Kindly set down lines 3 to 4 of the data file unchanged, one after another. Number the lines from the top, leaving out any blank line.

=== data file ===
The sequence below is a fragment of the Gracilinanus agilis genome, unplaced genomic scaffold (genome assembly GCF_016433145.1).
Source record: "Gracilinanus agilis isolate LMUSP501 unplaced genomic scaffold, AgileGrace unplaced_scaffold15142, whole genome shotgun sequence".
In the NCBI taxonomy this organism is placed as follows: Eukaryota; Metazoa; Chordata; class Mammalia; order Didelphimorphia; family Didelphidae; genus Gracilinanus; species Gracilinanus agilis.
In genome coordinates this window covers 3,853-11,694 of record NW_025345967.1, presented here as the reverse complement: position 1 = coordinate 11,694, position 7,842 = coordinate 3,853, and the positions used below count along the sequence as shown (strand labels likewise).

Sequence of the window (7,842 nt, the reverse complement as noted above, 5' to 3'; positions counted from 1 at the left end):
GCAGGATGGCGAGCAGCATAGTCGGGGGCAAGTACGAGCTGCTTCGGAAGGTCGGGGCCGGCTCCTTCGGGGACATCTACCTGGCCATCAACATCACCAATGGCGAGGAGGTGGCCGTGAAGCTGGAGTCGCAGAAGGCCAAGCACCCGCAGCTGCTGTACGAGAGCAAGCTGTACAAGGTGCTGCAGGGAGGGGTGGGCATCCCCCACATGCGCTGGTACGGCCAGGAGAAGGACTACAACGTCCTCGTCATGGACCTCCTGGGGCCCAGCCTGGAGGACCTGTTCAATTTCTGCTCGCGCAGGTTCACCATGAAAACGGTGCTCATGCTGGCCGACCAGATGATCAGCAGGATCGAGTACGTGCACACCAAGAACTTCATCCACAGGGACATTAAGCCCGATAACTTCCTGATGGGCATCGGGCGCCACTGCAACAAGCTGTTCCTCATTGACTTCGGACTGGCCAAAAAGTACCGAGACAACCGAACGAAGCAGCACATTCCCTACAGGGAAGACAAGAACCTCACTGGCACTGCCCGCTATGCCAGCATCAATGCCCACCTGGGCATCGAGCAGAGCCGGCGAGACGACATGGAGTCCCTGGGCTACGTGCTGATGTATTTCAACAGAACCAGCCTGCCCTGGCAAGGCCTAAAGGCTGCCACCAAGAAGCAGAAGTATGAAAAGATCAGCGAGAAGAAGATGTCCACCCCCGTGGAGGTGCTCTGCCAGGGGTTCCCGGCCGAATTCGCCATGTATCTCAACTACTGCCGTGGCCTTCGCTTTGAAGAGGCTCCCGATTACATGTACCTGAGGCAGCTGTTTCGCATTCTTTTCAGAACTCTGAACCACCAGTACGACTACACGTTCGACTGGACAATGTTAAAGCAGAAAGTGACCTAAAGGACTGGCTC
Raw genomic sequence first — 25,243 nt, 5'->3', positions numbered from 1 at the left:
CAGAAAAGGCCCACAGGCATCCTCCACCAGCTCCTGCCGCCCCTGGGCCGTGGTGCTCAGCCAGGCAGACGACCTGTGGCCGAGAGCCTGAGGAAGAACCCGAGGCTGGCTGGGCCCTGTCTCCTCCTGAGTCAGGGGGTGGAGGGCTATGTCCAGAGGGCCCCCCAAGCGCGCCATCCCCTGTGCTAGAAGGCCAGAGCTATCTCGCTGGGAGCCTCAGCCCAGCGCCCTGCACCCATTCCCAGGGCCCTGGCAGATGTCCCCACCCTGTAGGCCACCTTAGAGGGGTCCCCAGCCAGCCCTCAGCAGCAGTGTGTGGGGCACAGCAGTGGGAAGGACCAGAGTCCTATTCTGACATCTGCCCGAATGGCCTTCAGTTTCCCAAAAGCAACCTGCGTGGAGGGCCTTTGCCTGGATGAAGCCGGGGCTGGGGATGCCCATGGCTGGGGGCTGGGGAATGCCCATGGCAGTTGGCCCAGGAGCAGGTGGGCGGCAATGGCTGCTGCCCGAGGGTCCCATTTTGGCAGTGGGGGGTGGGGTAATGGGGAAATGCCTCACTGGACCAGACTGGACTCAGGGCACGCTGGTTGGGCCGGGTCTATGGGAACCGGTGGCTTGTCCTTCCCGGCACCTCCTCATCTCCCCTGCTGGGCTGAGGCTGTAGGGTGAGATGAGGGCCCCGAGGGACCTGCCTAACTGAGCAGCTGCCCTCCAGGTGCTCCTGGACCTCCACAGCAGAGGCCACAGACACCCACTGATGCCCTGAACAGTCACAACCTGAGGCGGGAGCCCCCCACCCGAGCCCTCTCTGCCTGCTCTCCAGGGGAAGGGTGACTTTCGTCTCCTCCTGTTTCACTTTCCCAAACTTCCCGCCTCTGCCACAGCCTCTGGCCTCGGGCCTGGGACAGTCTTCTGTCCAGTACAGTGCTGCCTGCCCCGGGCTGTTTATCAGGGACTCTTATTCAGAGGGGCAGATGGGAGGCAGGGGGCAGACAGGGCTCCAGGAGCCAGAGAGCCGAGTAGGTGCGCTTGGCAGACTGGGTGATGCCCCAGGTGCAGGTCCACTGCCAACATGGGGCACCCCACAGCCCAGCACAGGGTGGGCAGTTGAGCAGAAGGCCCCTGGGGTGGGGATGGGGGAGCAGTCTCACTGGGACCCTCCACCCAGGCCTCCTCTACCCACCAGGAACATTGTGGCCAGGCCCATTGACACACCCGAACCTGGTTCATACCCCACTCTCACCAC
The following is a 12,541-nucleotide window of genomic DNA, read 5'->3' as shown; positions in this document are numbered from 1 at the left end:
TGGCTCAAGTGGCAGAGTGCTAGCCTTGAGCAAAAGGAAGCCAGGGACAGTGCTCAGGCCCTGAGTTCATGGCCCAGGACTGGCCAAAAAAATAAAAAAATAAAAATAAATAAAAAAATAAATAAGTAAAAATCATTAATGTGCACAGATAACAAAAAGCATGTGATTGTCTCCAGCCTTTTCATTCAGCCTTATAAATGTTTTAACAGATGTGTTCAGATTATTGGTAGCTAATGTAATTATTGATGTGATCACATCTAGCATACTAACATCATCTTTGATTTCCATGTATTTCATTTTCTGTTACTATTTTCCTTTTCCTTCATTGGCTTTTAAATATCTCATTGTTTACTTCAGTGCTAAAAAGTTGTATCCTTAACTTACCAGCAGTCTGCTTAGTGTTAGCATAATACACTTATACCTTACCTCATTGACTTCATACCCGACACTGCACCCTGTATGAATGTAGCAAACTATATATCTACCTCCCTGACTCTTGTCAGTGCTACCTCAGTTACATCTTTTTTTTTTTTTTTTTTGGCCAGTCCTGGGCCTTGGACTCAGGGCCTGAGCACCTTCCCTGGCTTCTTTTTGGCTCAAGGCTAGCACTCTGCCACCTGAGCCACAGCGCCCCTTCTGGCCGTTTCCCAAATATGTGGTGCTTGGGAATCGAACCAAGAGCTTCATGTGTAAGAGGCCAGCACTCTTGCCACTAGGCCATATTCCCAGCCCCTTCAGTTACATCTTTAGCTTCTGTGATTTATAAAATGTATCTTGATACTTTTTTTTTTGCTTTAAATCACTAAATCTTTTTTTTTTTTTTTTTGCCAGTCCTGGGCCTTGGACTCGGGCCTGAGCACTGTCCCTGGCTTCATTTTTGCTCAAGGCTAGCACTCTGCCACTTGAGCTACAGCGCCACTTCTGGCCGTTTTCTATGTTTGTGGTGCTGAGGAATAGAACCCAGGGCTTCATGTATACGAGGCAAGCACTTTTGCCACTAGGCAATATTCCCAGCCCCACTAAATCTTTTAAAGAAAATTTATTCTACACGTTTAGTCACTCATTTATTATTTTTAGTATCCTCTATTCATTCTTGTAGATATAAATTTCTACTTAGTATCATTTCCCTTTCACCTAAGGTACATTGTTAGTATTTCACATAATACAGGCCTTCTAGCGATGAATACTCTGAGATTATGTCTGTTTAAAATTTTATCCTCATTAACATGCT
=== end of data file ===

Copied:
In the NCBI taxonomy this organism is placed as follows: Eukaryota; Metazoa; Chordata; class Mammalia; order Didelphimorphia; family Didelphidae; genus Gracilinanus; species Gracilinanus agilis.
In genome coordinates this window covers 3,853-11,694 of record NW_025345967.1, presented here as the reverse complement: position 1 = coordinate 11,694, position 7,842 = coordinate 3,853, and the positions used below count along the sequence as shown (strand labels likewise).